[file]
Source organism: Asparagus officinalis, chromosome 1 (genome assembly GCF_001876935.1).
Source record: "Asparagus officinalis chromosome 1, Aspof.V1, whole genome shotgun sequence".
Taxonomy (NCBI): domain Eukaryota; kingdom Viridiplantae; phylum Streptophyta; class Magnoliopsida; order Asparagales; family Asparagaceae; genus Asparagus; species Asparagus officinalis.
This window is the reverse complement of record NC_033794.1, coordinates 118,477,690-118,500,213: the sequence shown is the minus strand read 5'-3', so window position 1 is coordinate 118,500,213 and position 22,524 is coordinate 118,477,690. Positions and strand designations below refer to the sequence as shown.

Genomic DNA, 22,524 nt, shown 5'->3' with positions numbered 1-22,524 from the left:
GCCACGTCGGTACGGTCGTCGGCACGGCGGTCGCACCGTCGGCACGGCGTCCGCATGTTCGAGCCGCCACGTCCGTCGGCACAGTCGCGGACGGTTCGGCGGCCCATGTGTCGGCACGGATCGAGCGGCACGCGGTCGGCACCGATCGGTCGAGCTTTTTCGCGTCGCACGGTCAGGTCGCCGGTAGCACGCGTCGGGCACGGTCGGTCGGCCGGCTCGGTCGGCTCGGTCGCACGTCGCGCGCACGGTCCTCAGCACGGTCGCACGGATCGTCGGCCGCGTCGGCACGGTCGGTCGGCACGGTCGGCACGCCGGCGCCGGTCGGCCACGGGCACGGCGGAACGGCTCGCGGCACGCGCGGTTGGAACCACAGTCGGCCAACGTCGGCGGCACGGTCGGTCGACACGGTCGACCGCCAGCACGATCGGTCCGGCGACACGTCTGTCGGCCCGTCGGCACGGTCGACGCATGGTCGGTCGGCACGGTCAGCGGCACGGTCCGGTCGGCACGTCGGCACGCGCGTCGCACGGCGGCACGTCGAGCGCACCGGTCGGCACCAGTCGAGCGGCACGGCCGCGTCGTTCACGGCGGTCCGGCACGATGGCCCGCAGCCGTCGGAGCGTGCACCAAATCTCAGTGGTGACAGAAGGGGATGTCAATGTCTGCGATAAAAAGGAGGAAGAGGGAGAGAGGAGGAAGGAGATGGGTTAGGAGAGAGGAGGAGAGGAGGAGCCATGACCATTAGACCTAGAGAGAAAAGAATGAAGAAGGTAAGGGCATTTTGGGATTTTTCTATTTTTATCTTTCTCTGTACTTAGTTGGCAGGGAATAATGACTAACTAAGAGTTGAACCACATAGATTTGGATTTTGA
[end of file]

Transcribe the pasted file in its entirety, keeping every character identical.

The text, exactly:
Source organism: Asparagus officinalis, chromosome 1 (genome assembly GCF_001876935.1).
Source record: "Asparagus officinalis chromosome 1, Aspof.V1, whole genome shotgun sequence".
Taxonomy (NCBI): domain Eukaryota; kingdom Viridiplantae; phylum Streptophyta; class Magnoliopsida; order Asparagales; family Asparagaceae; genus Asparagus; species Asparagus officinalis.
This window is the reverse complement of record NC_033794.1, coordinates 118,477,690-118,500,213: the sequence shown is the minus strand read 5'-3', so window position 1 is coordinate 118,500,213 and position 22,524 is coordinate 118,477,690. Positions and strand designations below refer to the sequence as shown.

Genomic DNA, 22,524 nt, shown 5'->3' with positions numbered 1-22,524 from the left:
GCCACGTCGGTACGGTCGTCGGCACGGCGGTCGCACCGTCGGCACGGCGTCCGCATGTTCGAGCCGCCACGTCCGTCGGCACAGTCGCGGACGGTTCGGCGGCCCATGTGTCGGCACGGATCGAGCGGCACGCGGTCGGCACCGATCGGTCGAGCTTTTTCGCGTCGCACGGTCAGGTCGCCGGTAGCACGCGTCGGGCACGGTCGGTCGGCCGGCTCGGTCGGCTCGGTCGCACGTCGCGCGCACGGTCCTCAGCACGGTCGCACGGATCGTCGGCCGCGTCGGCACGGTCGGTCGGCACGGTCGGCACGCCGGCGCCGGTCGGCCACGGGCACGGCGGAACGGCTCGCGGCACGCGCGGTTGGAACCACAGTCGGCCAACGTCGGCGGCACGGTCGGTCGACACGGTCGACCGCCAGCACGATCGGTCCGGCGACACGTCTGTCGGCCCGTCGGCACGGTCGACGCATGGTCGGTCGGCACGGTCAGCGGCACGGTCCGGTCGGCACGTCGGCACGCGCGTCGCACGGCGGCACGTCGAGCGCACCGGTCGGCACCAGTCGAGCGGCACGGCCGCGTCGTTCACGGCGGTCCGGCACGATGGCCCGCAGCCGTCGGAGCGTGCACCAAATCTCAGTGGTGACAGAAGGGGATGTCAATGTCTGCGATAAAAAGGAGGAAGAGGGAGAGAGGAGGAAGGAGATGGGTTAGGAGAGAGGAGGAGAGGAGGAGCCATGACCATTAGACCTAGAGAGAAAAGAATGAAGAAGGTAAGGGCATTTTGGGATTTTTCTATTTTTATCTTTCTCTGTACTTAGTTGGCAGGGAATAATGACTAACTAAGAGTTGAACCACATAGATTTGGATTTTGA